Growing Movement Toward Performance-Based Regulation

    States are increasingly considering performance-based regulation as an alternative to traditional cost-of-service regulation. Massachusetts regulators evaluated performance incentive mechanisms put forward by Eversource and National Grid, and the Hawaii State Legislature enacted a bill requiring a transition to performance-based ratemaking. Michigan, Minnesota, Oklahoma, and Rhode Island also saw action related to performance-based regulation in 2018.

    Utilities Requesting Special Ratemaking Treatment for Grid Investments

    Several utilities requested special ratemaking treatment for grid modernization investments in 2018. Duke Energy Carolinas requested approval for a new grid rider for its PowerForward grid investment plan in North Carolina, which regulators rejected in 2018. Three New Jersey utilities – Atlantic City Electric, Jersey Central Power & Light, & PSE&G New Jersey – all proposed new riders in 2018 as well, which are currently under consideration.

    States Concluding Grid Modernization Investigations, Identifying Next Steps

    Ohio and Oregon concluded their grid modernization investigations in 2018, publishing final reports with findings and recommended next steps. The Illinois Commerce Commission also published a draft final report on its NextGrid initiative in 2018. Proceedings in Colorado and Connecticut are also ending, and rulemakings and decisions have been coming out of Maryland’s PC 44 proceeding.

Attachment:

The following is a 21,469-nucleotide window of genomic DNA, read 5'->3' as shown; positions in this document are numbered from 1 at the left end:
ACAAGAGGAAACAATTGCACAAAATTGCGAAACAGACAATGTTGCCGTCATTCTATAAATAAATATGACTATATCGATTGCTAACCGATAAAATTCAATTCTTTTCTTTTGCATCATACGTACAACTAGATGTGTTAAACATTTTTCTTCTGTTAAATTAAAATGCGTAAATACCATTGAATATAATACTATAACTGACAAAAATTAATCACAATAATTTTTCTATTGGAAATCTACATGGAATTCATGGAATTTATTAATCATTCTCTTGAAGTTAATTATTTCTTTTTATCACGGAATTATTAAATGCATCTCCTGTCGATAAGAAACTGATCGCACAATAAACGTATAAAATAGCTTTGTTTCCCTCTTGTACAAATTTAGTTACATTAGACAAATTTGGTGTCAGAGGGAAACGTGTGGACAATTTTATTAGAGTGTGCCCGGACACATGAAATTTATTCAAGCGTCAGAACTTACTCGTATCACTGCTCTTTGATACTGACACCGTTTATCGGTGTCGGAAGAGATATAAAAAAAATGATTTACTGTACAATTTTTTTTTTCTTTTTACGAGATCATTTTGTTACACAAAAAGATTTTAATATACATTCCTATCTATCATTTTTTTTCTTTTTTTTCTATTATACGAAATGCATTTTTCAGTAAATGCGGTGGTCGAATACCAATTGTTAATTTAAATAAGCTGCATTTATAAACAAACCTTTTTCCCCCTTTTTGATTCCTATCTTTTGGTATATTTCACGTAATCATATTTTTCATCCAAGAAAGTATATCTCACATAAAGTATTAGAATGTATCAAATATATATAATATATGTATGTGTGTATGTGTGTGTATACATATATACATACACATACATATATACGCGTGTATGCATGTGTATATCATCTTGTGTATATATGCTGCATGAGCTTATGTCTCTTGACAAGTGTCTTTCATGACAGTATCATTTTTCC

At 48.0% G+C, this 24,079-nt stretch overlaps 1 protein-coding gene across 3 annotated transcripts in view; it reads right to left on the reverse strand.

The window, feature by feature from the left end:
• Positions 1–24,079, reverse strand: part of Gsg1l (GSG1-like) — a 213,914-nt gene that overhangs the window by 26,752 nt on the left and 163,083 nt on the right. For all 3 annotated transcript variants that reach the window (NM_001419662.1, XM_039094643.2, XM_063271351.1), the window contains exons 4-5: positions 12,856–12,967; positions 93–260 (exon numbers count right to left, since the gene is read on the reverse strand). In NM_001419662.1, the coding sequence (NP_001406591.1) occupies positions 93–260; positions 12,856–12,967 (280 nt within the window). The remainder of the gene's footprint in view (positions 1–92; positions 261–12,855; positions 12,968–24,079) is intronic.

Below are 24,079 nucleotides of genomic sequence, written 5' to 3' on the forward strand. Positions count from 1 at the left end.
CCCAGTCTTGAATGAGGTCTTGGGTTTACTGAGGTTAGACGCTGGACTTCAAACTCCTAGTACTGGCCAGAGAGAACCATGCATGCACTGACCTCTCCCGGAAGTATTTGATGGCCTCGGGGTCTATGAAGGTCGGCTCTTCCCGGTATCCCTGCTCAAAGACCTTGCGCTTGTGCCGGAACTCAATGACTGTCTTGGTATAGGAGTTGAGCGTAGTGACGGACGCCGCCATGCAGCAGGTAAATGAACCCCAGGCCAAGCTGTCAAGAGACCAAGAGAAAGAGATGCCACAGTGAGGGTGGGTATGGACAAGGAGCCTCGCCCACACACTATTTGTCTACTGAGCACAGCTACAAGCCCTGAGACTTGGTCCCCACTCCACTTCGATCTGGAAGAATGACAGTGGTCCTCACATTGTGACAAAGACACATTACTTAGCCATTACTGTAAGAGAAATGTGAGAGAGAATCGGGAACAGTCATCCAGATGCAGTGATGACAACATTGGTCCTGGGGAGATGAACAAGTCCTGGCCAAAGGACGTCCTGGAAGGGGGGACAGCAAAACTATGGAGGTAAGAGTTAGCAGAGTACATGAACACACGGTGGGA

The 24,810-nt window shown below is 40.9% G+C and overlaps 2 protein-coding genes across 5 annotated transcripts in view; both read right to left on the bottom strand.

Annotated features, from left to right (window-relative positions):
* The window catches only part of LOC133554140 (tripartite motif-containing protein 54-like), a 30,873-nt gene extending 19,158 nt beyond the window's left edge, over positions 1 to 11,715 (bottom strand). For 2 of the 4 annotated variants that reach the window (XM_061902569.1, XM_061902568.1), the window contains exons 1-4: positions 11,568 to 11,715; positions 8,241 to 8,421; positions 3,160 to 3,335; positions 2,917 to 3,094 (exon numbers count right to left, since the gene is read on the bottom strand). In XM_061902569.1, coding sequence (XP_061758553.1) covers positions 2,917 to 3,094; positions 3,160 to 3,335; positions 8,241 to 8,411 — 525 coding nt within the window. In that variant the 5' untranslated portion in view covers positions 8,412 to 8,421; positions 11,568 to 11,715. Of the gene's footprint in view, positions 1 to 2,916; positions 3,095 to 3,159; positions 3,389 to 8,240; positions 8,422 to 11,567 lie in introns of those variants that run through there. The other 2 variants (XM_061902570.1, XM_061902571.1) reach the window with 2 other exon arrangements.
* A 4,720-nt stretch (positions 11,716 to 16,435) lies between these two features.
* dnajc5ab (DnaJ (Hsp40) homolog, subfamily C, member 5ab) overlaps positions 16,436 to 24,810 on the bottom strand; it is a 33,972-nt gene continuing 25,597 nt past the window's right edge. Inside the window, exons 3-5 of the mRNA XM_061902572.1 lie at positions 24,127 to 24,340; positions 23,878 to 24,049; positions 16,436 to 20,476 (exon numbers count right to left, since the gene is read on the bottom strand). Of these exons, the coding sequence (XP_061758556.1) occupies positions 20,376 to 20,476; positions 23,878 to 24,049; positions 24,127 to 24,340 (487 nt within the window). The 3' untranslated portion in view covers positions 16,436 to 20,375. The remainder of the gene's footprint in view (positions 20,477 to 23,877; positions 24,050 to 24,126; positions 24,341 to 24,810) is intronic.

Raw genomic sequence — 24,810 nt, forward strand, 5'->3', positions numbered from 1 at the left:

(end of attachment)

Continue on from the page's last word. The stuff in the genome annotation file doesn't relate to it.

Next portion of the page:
States Establishing Clear Standards for Energy Storage Interconnection

    Several states are reexamining interconnection rules in order to create clear requirements for energy storage systems. The Minnesota Public Utilities Commission approved revised rules including energy storage provisions in 2018, and the Public Utilities Commission of Nevada resolved certain energy storage interconnection issues. Rulemaking proceedings are also open in Arizona and Maryland, where energy storage interconnection standards are under consideration.

    Regulators Considering Rules for Access to Customer Usage Data

    Rules governing access to customer energy usage data are coming under consideration in several states, especially as AMI is more fully deployed. The Michigan Public Service Commission required utilities to file data privacy tariffs, and the Public Utilities Commission of Ohio opened a new proceeding on data access in 2018. A proceeding is also open in Maryland, and Arizona regulators directed certain utilities to develop a data access process for customers.

    Utilities Proposing AMI Opt-Out Tariffs and Fees